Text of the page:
Studying abroad at TU Kaiserslautern offers a multicultural experience in Germany.
Nearly 3,000 international students from some 124 countries come to Technische Universität Kaiserslautern, more than half of whom are pursuing masters and Ph.D. degrees.
They come for the high-quality education and research opportunities, as well as the university’s strong ties with industry. But along with the TUK degree, an invigorating, multicultural, supportive experience awaits.
New students are struck by the truly international environment both on campus and in the adjacent city of Kaiserslautern.
“I get to learn about different cultures that I never imagined I would have known about,” said Pedro Aguilar, an engineer from Columbia who is earning a masters degree in automation and control.
Location, location, location
The TUK campus is extremely well-positioned to suit a variety of interests. A 15 minute walk or a short bus ride and you’re in downtown Kaiserslautern, a small city with a village atmosphere.
The campus is flanked by the Palatinate forest, part of a UNESCO biosphere reserve and one of Europe’s largest forests, which offers countless hiking and biking trails.
“I feel a lot more healthy here,” said Allyssa Hinkle, a biology masters student from the US. She rides her bike to campus, a change from driving most places in Colorado.
For those who like to travel, the Kaiserslautern train station is a convenient hub. Students can easily head to Paris for a weekend on the high-speed train that takes less than 2.5 hours, be in Munich for Oktoberfest in four hours, or connect to Frankfurt International Airport in 1.5 hours.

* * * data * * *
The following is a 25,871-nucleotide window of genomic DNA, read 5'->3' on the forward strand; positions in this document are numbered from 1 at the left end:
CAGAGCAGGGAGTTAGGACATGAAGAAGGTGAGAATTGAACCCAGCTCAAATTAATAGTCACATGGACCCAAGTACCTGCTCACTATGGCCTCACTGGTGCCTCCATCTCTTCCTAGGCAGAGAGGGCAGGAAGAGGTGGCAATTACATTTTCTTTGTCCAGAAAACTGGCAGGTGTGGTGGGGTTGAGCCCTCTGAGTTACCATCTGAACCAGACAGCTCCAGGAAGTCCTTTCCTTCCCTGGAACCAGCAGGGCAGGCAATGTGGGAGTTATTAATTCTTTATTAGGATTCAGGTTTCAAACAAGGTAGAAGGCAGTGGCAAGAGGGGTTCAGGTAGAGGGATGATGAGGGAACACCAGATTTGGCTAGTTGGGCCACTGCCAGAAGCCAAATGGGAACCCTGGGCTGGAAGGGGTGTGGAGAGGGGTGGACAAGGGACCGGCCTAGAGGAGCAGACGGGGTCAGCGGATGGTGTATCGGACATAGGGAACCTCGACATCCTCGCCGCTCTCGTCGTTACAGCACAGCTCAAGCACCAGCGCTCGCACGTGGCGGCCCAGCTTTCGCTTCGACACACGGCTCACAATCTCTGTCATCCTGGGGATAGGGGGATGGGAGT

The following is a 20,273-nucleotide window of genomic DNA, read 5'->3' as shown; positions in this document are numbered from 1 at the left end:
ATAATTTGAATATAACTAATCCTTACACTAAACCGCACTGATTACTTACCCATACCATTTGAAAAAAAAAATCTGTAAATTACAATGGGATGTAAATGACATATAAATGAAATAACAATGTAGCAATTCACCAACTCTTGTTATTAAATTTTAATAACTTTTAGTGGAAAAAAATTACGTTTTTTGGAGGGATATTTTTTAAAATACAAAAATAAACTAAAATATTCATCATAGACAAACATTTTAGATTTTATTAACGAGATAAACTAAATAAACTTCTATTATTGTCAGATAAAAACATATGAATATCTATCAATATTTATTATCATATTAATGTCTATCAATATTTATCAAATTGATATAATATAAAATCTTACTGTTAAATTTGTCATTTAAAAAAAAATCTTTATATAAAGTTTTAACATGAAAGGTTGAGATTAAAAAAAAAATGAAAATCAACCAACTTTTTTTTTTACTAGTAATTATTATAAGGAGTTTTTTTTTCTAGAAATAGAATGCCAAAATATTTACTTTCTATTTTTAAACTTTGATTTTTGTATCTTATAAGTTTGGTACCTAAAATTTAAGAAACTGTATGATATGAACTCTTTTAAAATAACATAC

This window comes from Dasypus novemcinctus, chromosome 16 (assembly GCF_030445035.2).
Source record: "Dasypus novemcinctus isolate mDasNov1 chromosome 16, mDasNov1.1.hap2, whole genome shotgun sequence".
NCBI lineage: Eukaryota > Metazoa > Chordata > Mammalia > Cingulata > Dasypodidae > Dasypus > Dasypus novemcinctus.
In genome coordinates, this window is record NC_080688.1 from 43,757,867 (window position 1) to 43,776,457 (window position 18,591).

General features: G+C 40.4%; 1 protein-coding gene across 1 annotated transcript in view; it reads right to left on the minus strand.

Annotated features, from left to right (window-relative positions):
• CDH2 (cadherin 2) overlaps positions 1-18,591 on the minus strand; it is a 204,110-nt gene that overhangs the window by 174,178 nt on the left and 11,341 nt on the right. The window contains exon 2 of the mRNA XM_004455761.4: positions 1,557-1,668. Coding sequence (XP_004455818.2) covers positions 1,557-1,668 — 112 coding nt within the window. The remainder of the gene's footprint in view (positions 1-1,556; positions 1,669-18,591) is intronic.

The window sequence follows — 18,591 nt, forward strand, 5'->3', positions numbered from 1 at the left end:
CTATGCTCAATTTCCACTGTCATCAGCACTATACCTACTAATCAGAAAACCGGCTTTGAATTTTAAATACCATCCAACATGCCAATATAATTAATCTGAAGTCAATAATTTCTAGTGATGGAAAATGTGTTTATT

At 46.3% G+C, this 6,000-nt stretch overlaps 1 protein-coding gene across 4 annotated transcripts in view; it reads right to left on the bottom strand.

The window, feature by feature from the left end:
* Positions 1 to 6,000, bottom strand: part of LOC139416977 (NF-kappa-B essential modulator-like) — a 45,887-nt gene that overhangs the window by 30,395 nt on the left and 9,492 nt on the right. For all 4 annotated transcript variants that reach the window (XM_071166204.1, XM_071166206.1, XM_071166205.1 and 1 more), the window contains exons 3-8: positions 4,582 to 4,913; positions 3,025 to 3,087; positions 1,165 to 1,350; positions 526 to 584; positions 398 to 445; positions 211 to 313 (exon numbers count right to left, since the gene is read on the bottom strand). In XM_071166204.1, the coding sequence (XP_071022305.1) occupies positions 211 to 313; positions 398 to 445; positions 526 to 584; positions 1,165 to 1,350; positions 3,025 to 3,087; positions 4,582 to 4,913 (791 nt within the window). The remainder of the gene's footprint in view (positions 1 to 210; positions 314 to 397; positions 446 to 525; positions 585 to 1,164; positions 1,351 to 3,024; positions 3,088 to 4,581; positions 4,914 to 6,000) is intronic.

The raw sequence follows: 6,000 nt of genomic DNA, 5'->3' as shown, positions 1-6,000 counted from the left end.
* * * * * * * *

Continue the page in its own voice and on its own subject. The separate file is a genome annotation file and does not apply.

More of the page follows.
Kaiserslautern is also very affordable. While international students do not have to pay tuition, they do need to budget about 10,000 EUR per year for basic living expenses, including rent, food and their social fees, which among other perks, provides unlimited access to the local transit system.
While Hinkle had lived in Germany growing up and was eager to return, that affordability was also a key reason for choosing TUK.
“It is very expensive to get a masters degree back home,” she said.
TUK students also have a unique opportunity to work part-time on campus if they want to, for example, at the library, in a lab doing research, or in administrative offices.
While Kaiserslautern attracts residents from all over, and many speak English, it is still first and foremost German. Knowing some German will go a long way in navigating shops, transit and making friends with locals.
The TUK Department of International Affairs (ISGS) organizes an intensive language and culture course for new students. In addition to learning the language, participants go on excursions around Germany.
Assel Nurbekova, a biology masters student from Kazakhstan, really enjoyed the course, finding it easier to pick up the language while using it everyday.
“The German teachers were really great, the whole teaching process was amazing,” Nurbekova said.
The class, which brings together new students from all over the world, is also perfect for making friends.
“Everyone is very open and willing to laugh and joke about things,” Hinkle said.
Easing the transition
The Department of International Affairs (ISGS) is the core organization and support for TUK’s international community. From initial inquiry and application, throughout the entire program and graduation, the same dedicated team is there for the international students.